This final caveat is, presumably, what ensures permanent protection for any reproduction, no matter how explicitly illustrated, of the Kama Sutra. The exemption earned by this ancient text on sex, love and living well—commonly understood to be and disseminated across the world as a how-to guide to a baffling array of sexual acrobatics—is presumably a function of the text’s age, or else every other new age sex-manual could claim the same.
This is a rather flimsy distinction, which pivots, no doubt, on the ability to claim the Kama Sutra as a ‘sacred’ text, although defenders of it may be hard-pressed to pinpoint what exactly makes a reductive, photo-illustrated ‘Kama Sutra’ (of which there are many) any more sacred than a generic photo-illustrated compendium of sex positions. Nevertheless, the Kama Sutra’s antiquity makes all the difference; its publication goes on unhindered while other books are seized for presuming to make explicit in their titles the ancient text’s tacit promise of ‘great sex’.
A consignment of books imported by Hachette India was recently seized by the Indian Customs Department when a couple of the titles in the incoming invoice jumped out at officials: Letters to Penthouse and Daily Sex: 365 Positions and Activities for a Year of Great Sex!—the former perhaps because its title included the name of a publication banned in India (never mind the fact that several volumes of Letters to Penthouse have been published in India for over a decade now); the latter presumably for the words ‘Great Sex’. Shortly thereafter, a search of Hachette’s Gurgaon office was conducted by Customs officials.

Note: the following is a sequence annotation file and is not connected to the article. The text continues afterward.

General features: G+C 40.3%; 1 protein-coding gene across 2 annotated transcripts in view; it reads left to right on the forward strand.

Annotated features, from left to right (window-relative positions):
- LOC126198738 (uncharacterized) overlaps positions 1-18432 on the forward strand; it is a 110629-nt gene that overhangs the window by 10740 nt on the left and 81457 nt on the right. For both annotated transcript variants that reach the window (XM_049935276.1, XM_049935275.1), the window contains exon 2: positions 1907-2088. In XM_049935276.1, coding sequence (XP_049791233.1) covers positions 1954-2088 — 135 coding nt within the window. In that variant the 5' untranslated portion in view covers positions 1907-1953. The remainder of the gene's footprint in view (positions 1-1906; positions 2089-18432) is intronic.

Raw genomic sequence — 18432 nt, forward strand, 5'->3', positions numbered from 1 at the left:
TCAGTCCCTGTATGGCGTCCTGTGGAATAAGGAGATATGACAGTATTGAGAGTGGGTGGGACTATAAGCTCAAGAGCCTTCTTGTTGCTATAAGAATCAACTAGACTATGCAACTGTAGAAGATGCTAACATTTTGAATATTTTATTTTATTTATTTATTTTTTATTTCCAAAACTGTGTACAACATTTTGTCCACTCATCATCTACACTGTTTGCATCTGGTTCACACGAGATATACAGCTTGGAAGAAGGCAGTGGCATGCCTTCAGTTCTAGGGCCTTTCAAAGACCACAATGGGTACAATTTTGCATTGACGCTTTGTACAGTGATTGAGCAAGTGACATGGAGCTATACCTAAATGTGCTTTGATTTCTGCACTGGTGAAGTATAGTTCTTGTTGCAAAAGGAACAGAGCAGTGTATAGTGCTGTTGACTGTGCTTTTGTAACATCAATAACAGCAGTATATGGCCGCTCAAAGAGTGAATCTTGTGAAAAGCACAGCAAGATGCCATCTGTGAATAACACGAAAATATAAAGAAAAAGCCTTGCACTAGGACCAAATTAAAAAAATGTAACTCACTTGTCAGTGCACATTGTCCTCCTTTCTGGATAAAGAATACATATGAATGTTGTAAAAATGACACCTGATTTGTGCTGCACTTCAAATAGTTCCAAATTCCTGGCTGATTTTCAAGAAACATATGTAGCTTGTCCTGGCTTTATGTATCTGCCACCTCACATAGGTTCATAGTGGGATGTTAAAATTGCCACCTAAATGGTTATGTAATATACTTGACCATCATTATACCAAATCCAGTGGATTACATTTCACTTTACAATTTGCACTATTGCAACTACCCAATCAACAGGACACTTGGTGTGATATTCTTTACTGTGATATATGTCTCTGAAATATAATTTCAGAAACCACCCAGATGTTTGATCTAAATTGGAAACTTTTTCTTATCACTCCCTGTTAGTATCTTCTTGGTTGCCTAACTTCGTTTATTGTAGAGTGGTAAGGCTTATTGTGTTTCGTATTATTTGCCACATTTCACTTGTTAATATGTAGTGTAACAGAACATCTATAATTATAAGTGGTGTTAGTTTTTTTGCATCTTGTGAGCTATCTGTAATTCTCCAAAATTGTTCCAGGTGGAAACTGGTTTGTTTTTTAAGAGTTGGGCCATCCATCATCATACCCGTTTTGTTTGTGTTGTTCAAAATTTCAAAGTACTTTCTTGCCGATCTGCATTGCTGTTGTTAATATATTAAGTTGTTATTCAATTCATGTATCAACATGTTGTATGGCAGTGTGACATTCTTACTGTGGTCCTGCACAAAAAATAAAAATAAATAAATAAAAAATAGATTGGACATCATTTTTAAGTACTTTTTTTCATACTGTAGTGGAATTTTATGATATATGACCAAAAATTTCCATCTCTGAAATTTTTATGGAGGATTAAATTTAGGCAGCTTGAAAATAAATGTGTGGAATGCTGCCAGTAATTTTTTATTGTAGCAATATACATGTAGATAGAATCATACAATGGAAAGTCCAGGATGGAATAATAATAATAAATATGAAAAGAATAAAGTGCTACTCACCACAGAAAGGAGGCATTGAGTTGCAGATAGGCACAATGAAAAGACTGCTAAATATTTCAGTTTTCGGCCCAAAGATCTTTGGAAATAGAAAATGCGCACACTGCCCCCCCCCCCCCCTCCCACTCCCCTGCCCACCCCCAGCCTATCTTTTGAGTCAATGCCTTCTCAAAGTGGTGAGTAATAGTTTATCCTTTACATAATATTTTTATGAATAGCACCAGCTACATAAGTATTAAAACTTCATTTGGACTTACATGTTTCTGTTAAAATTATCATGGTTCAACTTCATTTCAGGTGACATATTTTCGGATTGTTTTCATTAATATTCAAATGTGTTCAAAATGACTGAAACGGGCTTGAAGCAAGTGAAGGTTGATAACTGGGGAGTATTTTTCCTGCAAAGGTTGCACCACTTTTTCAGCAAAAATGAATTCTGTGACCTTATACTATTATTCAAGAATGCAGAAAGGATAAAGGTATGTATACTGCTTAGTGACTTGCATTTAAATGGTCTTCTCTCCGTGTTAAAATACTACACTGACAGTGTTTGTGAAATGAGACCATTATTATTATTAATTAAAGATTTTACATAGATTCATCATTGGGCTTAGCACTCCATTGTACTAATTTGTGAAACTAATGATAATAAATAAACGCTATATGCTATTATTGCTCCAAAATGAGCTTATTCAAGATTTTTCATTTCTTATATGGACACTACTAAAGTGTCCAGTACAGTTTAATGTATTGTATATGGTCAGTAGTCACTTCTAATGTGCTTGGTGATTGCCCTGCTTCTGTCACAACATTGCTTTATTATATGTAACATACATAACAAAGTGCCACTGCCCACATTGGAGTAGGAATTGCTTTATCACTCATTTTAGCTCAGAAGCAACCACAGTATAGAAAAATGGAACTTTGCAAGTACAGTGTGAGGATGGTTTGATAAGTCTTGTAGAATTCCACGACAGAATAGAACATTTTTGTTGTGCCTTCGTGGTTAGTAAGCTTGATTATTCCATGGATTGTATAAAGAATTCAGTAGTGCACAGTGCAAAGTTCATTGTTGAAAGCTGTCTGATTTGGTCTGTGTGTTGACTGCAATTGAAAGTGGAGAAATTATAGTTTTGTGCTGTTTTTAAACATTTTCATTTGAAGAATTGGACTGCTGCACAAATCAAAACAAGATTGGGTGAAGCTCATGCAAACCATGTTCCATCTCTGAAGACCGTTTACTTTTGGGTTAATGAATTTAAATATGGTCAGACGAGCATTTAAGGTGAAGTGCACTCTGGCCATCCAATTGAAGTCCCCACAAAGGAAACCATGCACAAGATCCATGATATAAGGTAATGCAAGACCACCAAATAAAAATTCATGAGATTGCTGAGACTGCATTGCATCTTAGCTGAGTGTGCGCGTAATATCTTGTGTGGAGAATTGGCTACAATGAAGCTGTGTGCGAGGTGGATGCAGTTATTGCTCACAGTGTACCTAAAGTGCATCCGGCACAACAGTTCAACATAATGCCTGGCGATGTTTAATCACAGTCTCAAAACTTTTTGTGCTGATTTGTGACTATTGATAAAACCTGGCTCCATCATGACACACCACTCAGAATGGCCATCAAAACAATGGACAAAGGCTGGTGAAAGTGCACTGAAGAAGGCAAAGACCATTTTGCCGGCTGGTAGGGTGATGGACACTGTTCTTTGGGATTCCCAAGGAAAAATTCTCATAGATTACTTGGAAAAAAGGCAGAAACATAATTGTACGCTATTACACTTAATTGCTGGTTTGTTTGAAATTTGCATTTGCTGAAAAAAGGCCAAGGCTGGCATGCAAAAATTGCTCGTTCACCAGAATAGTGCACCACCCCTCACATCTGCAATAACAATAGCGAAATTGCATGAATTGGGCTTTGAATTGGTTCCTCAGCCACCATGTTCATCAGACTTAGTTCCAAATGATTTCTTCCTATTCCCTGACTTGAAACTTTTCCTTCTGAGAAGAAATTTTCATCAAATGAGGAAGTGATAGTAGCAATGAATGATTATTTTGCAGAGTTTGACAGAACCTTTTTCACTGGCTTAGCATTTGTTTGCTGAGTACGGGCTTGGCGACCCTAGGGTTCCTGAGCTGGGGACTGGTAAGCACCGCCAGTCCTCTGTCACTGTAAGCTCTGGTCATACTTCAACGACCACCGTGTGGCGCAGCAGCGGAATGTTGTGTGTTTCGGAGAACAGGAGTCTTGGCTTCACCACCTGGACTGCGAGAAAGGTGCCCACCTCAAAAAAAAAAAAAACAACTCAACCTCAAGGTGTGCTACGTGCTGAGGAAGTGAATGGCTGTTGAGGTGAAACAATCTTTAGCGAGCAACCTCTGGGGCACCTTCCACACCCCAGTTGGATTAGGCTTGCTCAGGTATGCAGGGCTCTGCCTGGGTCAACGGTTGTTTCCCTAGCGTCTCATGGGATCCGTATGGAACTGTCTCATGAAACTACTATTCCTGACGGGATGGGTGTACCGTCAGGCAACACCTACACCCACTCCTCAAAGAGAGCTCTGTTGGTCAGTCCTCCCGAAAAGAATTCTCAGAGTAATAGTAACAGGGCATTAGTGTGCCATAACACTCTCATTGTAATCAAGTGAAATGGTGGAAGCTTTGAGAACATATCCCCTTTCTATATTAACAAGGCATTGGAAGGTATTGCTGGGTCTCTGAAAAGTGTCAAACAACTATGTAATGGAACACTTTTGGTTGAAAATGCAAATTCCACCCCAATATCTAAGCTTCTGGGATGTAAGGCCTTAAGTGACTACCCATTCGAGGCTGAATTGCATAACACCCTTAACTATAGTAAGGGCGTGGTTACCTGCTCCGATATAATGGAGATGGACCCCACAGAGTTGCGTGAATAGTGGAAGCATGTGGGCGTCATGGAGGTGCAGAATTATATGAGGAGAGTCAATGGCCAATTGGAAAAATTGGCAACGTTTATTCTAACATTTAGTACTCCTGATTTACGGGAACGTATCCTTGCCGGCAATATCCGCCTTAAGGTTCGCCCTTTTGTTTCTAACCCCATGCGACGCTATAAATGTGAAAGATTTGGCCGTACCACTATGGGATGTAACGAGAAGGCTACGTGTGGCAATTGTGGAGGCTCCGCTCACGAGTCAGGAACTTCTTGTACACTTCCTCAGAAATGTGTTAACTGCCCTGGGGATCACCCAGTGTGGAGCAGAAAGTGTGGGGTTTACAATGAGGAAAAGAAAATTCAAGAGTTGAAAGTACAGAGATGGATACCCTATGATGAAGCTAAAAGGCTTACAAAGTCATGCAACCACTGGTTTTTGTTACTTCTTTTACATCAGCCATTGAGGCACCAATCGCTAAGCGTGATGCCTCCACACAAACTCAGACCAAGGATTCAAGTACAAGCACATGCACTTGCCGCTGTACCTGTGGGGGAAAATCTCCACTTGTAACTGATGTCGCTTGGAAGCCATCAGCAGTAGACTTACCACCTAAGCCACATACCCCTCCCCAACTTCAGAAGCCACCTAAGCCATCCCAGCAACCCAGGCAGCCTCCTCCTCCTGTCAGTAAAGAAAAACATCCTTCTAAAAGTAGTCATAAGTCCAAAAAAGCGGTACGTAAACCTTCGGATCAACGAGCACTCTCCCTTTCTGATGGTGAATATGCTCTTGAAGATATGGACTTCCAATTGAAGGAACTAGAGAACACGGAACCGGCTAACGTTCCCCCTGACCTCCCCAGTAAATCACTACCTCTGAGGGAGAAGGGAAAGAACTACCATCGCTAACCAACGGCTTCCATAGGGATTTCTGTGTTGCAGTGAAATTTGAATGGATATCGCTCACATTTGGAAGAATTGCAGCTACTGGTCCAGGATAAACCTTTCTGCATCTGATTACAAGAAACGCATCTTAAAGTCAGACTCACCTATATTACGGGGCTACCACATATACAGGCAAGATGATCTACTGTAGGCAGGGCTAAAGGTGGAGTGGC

Thomas Abraham, managing director of Hachette India, says the search seemed a bit mysterious; it was only afterwards “that it was clarified that the search was for ‘objectionable material’, though the tenor of questions suggested that books with sexual content were being looked for”. The documentation made by Customs afterwards, while stating that nothing incriminatory was found, did not specify the cause for the search in the first place. During the search, officials apparently picked up, perused, then dropped Naomi Wolf’s latest, Vagina: A New Biography—they couldn’t have known it was not erotic in the least.
When Hachette’s sales director, Somu Sundar Reddy, was summoned to a deposition, he went prepared with an extended document outlining the differences between pornography and erotica and describing what Abraham calls “the current cultural context”, despite the non-specific nature of the summons. He found the Customs officers fairly understanding, but returned with no greater clarity on the outcome.
Abraham says the only visual elements at risk of being interpreted obscene in the entire consignment were the line-drawing diagrams in Daily Sex, which he describes as “stylistically, the kind you find in Biology textbooks”. Similar diagrams have frequently appeared along with magazine sex advice columns, some fashioned after the Kama Sutra. Had Hachette sneaked those two sacred words into the book’s subtitle, it may not have been seized at all.